Employers will not be able to dismiss or discipline a person just because they say they do not believe in same-sex marriage.

I acknowledge the concerns that have been expressed around these issues – and the right for people to legitimately express their beliefs.

That is why we have committed to do all we can clarify or strengthen the protections around freedom of expression.

I understand the importance that Rt Honourable members place on this.

I am confident that we have struck the right balance in the construction of this bill.

We have listened carefully to the concerns which have been raised and we have made changes to the Bill on the basis of those concerns. 

I believe that in the years ahead we will look back on the passage of this Bill as we now look back on the introduction of Civil Partnerships. We will be no doubt that equal marriage is right and we will be proud that we made it happen.

It has been important that we have gone through detailed and challenging issues during this bill.

Equal marriage will correct something that is fundamentally unfair. It removes a barrier that prevents a whole group of people from access to an institution that underpins our society.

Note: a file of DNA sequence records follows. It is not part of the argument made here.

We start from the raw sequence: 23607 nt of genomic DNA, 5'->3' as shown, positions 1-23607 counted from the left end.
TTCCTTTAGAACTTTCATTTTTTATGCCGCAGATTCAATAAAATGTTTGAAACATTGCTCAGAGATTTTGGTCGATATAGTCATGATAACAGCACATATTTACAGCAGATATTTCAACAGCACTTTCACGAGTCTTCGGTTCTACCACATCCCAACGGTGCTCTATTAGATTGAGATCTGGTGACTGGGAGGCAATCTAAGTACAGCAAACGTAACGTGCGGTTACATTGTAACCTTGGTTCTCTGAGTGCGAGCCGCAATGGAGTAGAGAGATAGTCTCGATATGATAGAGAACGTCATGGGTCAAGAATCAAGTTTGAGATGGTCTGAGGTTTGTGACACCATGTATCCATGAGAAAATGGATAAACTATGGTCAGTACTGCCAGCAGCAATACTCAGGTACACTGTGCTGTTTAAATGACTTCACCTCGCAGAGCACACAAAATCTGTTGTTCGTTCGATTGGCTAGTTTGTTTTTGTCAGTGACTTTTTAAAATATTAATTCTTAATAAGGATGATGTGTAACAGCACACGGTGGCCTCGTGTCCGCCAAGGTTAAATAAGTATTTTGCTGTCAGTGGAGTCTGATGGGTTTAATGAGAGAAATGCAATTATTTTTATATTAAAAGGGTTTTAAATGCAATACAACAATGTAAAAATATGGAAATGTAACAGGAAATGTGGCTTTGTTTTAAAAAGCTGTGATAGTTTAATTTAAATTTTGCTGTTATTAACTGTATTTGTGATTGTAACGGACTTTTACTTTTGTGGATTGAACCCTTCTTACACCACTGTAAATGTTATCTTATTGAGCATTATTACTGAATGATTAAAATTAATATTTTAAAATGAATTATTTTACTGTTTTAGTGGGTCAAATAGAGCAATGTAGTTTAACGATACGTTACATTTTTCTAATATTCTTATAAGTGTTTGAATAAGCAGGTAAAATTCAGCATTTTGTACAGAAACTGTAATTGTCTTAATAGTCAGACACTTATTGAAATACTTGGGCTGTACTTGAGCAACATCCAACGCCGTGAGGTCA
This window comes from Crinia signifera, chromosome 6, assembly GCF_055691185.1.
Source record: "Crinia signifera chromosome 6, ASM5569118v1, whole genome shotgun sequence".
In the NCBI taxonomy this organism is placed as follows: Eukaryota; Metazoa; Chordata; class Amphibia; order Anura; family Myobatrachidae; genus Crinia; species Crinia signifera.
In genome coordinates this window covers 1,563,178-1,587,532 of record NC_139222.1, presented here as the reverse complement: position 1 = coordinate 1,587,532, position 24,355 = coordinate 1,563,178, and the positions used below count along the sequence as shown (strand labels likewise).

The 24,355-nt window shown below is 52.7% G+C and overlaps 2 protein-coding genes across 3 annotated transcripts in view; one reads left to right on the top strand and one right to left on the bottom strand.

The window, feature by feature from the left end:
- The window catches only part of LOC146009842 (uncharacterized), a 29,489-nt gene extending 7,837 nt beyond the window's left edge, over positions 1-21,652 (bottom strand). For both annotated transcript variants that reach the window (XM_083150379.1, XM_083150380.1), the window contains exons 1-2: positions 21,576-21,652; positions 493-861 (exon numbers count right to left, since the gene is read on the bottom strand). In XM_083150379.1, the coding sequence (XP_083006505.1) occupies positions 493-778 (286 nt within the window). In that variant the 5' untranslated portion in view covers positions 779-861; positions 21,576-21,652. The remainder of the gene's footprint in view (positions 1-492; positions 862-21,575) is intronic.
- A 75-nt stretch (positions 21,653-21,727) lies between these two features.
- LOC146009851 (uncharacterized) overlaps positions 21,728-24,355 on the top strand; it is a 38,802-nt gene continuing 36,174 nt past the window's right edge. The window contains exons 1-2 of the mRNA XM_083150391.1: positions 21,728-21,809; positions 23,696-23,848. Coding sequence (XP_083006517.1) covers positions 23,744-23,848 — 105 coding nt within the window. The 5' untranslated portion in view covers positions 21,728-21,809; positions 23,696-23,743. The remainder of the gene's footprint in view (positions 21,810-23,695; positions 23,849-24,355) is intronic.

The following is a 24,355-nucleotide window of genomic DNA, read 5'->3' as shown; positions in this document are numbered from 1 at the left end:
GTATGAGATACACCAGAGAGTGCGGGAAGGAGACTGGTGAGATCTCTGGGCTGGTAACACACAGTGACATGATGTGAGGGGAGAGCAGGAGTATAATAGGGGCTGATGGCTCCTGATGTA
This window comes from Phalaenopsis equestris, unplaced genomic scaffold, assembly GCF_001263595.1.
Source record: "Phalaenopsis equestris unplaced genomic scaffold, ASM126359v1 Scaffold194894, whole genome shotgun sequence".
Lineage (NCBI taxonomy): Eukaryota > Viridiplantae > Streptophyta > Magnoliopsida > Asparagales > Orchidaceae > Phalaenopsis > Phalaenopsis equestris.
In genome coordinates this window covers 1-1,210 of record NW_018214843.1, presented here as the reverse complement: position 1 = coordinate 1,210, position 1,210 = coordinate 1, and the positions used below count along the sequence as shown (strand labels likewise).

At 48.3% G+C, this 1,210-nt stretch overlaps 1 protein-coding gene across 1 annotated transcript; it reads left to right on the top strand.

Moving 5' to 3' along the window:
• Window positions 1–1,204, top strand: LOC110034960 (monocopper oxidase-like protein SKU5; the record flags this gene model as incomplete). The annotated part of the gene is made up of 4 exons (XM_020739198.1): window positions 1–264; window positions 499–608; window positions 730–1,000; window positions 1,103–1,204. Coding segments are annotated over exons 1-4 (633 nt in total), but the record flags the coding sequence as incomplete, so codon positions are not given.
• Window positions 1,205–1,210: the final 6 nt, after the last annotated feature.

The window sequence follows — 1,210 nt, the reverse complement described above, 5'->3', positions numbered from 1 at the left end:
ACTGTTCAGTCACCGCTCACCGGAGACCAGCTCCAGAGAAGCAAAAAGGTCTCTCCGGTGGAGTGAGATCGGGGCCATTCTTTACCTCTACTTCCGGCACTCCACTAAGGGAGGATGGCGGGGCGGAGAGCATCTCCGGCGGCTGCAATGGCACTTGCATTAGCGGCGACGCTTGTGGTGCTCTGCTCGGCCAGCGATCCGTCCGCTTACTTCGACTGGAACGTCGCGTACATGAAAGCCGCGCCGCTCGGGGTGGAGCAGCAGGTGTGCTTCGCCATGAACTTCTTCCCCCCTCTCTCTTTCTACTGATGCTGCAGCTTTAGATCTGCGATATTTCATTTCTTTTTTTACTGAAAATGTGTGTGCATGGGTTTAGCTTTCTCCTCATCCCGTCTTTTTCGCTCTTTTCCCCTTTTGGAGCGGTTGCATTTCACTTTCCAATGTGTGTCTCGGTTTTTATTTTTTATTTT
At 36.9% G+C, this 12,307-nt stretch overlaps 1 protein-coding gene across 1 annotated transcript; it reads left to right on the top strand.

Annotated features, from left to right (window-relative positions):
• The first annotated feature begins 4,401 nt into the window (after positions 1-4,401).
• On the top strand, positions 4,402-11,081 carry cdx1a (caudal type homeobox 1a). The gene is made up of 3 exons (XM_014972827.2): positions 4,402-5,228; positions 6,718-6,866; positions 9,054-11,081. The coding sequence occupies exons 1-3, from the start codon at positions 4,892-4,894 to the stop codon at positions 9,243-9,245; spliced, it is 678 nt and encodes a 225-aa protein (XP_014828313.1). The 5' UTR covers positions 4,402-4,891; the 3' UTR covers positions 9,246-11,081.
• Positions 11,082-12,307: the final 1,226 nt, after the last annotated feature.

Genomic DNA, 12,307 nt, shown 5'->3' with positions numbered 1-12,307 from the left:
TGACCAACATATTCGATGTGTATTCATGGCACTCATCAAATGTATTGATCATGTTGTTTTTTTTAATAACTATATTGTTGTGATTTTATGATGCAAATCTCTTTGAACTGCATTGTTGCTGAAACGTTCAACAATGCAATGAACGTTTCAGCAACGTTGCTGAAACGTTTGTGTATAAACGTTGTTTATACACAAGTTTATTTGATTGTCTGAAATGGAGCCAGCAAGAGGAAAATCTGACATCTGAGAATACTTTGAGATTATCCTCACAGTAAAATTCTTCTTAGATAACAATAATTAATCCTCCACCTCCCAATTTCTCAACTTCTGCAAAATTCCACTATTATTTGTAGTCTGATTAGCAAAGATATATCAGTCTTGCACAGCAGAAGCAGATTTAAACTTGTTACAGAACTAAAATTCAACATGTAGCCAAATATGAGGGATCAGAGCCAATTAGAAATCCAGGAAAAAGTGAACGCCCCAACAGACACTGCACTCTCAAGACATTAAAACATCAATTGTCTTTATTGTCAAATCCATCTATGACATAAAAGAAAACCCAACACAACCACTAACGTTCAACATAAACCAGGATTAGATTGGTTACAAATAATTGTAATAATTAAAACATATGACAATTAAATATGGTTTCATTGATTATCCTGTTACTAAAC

Civil partnerships were created to give same-sex couples equivalent legal rights to those of marriage at a time when society was not ready to give them access to marriage.  

Although I am clear that taking a decision on the future of civil partnerships now would not be a responsible thing to do, I have listened to the concerns that members have expressed in this area.

As such, we have agreed to undertake an immediate review of Civil Partnerships.

Today we have had further discussions and as the bill has progressed through the house, members have drawn other issues into the bill and one of those is humanist ceremonies  – an issue which we debated earlier today.

The system of marriage in England and Wales is based on a system of premises and not, as in Scotland, celebrants.

A change of this nature would be a fundamental change to the current structure of marriage. And, as has happened in Scotland it would also open to the door to a range of other belief organisations being able to conduct marriages such as the Paganists and the Spiritualists.

As stated by the Attorney General, the amendment debated earlier, would have given preferential treatment to one particular belief group and would have made the Bill incompatible with the Convention on Human Rights. 

As I said earlier, this is a complicated issue and one which is not in keeping with the main purpose of this Bill.

I accept that for some colleagues their beliefs mean that the principle of this issue is an insurmountable barrier to supporting this change.

But to other colleagues I say, now is the time.

Let us not be side-tracked nor distracted. Let us not expand the remit of this Bill beyond its original intention.

Let us make equal marriage possible because it is the right thing to do and then let us move on.

I am pleased to commend this Bill to the House.